Confession: I’ve kept a ‘notebook’ or ‘journal’ all of my adult life. All different kinds from classic black hard back artists sketch style to marbled black and white composition books like the kind I had in kindergarten. Plain and collaged with my own personal vision boards. Knowing all this I imagine you won’t be surprised to learn I love to read about the lives of great writers and poets. One of my dreams is to take a writers walking tour of London and Paris.. Or NYC! So many amazing writers and poets live have have lived, worked, played fought, loved and created in these places. Safe to say that such dreams are within reach. That first miracle I needed happened when I was home on Maui recently to see the amazing Dr.Joel Friedman, ‘shaman’ and author of Dear Isaac. On my way out the door, I grabbed a few more of my favorite books off the shelf including poet Mary Oliver’s Thirst, and Billy Collins “Questions About Angels“.
A few days later I opened my WordPress reader to learn that “Billy Collins, a former United States poet laureate who manages to send books onto the best-seller list, can now claim another feather in his cap: the sale of his archive to the UT at Austin, where his papers will sit beside the collections of such greats as E. E. Cummings and T. S. Eliot. They include dozens of notebooks containing observations, notes, doodles, clippings and extensive drafts of poems, published and unpublished. There is also wide correspondence, audio and video recordings, and childhood writings and diaries. Mr. Collins, 72, said by email that he had decided to sell his papers when he “started making a mental pile” and realized just how much material there was, including more than a few jottings on cocktail napkins, envelopes and other scraps. “I remember one occasion when the lines of a poem occurred to me while I was walking around the city with no pen and nothing to write on,” he said. “So I ducked into a bank and started writing the poem, standing up, on the backs of deposit slips. I used the bank pen that was attached to a desk with a chain, all of which made for a rather short poem. I tried to look very serious as if I were making a monster deposit.” Speaking of poetry and angels, I wanted to update you on The Sound and the Fury and let you in on a little secret that the rest of the world won’t hear about until the official press release next week at the Berlin Film Festival. The need EU distribution deal is in place and the film is going to premier at Cannes on May 2014 with James playing Benji and Seth Rogan playing against type as the sheriff! Talk about a feast for the senses. I’ve been invited to attend and if I can pull it off I intend to savor every French moment, and to post a special “engaging the senses” Cannes edition. To paraphrase Holden Caulfield, one of the all time great literary characters, “What really knocks me out is a movie that, when you’re all done watching it, you wish the director that made it was a terrific friend of yours and you could call him up on the phone whenever you felt like it.” This is how I am starting to feel about oscar nominated actor- director- writer of The Sound and the Fury, James Franco (Milk, 127 Hours, Homefront). It seems to me that James is redefining what it means to be an actor and a ‘hollywood star’ and in doing so has taken on the unlikely role of literary guardian angel. He’s already made two great American novels into films and played one of America’s great cultural figures, ‘Beat’ poet, Allen Ginsberg in “Howl”, and now he’s turned the iconic, outsider, writer and poet Charles ‘hank’ Bukowski’s “Ham on Rye” (one of Franco’s favorite books of all time) into a film staring Tim Blake Nelson (Lincoln, O Brother Where Art Thou?) and Alex Kingston (Like Crazy, ER) amongst others! Engagingly yours! Sabrina xXxoOo p.s. Billy’s new CD has been released. The live recording was part of a benefit for WNYC public radio and includes and improptu introduction by Bill Murray. You can purchase the CD here.Billy’s new book – The Trouble with Poetry is in bookstores.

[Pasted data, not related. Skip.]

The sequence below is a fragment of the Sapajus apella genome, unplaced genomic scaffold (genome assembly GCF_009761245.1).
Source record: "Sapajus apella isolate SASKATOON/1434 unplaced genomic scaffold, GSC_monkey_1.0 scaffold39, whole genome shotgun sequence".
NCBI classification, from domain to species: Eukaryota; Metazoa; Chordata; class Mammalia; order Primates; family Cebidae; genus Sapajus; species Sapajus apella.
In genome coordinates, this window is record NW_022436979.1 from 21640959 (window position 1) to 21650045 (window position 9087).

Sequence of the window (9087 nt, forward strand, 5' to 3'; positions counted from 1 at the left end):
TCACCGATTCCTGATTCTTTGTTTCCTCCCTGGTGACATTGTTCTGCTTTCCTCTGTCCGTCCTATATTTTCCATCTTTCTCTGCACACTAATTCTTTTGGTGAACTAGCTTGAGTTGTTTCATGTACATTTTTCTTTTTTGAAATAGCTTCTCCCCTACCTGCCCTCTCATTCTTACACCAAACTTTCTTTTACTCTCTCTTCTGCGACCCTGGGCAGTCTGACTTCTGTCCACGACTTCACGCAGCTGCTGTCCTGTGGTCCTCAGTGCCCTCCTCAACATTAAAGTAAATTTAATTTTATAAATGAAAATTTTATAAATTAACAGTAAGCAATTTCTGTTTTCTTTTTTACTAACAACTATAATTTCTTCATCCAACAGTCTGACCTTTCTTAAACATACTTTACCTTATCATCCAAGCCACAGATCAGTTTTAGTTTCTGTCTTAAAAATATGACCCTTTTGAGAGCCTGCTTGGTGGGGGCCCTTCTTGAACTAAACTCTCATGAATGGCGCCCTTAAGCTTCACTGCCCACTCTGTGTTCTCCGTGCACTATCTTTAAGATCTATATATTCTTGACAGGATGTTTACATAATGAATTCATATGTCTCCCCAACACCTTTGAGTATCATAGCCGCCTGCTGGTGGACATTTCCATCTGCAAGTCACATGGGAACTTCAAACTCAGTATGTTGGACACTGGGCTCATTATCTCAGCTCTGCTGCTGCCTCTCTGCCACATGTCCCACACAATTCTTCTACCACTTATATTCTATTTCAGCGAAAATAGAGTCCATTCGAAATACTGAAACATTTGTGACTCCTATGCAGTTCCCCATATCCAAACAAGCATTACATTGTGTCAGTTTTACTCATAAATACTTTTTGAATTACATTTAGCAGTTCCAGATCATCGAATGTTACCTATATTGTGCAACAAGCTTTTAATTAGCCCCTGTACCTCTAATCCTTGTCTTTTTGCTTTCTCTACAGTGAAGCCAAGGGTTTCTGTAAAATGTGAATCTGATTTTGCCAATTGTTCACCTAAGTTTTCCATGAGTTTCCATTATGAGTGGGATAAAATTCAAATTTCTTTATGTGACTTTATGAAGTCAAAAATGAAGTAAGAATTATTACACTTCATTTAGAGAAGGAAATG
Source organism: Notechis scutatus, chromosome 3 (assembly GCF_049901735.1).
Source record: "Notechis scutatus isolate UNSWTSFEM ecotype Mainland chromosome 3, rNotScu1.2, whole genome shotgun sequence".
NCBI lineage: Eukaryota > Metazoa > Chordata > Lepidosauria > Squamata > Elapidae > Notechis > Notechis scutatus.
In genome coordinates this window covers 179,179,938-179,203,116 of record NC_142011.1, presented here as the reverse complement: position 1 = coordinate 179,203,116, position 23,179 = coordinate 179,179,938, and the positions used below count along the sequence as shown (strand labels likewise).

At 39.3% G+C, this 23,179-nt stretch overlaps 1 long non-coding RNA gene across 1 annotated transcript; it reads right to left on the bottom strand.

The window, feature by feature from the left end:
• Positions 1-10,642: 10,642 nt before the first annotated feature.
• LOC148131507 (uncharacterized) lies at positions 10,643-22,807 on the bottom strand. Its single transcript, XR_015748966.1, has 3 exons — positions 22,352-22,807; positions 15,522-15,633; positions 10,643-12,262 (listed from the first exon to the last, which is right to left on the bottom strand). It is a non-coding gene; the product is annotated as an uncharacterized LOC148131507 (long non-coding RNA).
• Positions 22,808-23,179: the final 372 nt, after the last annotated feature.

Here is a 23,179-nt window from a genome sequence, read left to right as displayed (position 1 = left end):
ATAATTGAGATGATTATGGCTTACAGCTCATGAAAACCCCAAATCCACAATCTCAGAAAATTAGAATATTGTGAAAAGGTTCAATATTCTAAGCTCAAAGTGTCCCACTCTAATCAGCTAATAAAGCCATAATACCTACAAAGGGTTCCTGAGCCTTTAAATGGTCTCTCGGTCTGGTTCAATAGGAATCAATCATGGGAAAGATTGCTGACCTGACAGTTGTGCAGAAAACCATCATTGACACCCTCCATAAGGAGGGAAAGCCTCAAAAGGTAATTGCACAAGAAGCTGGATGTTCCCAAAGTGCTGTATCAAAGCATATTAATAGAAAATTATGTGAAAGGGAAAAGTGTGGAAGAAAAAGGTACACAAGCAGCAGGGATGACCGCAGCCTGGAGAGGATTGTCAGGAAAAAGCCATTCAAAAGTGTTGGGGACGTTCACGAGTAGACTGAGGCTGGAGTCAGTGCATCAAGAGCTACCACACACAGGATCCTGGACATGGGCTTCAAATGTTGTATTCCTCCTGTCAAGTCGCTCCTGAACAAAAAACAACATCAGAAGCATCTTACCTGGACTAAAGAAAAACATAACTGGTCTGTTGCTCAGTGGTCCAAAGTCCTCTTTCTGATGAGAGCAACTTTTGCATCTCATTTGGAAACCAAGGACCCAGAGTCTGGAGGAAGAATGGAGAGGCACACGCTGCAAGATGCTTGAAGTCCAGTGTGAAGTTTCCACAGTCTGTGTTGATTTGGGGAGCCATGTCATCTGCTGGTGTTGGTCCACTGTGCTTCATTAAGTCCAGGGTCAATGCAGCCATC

Beautiful post, Sabrina. It occurred to me when reading it that the great value of these kinds of collections is the inspiring glimpse they give into the creative process, and how inchoate if often seems until it bears fruit. Also–congratulations on your invitation to Cannes! Finally, I’ll be able to read something cogent and valuable from that hotbed of the sublime and the ridiculous! (Writing this from my dad’s hospital room, while he finally gets some much-needed sleep. His life is a testament to the value of the creative process–it’s kept him alive and whole and with a bright, clear mind up to 93).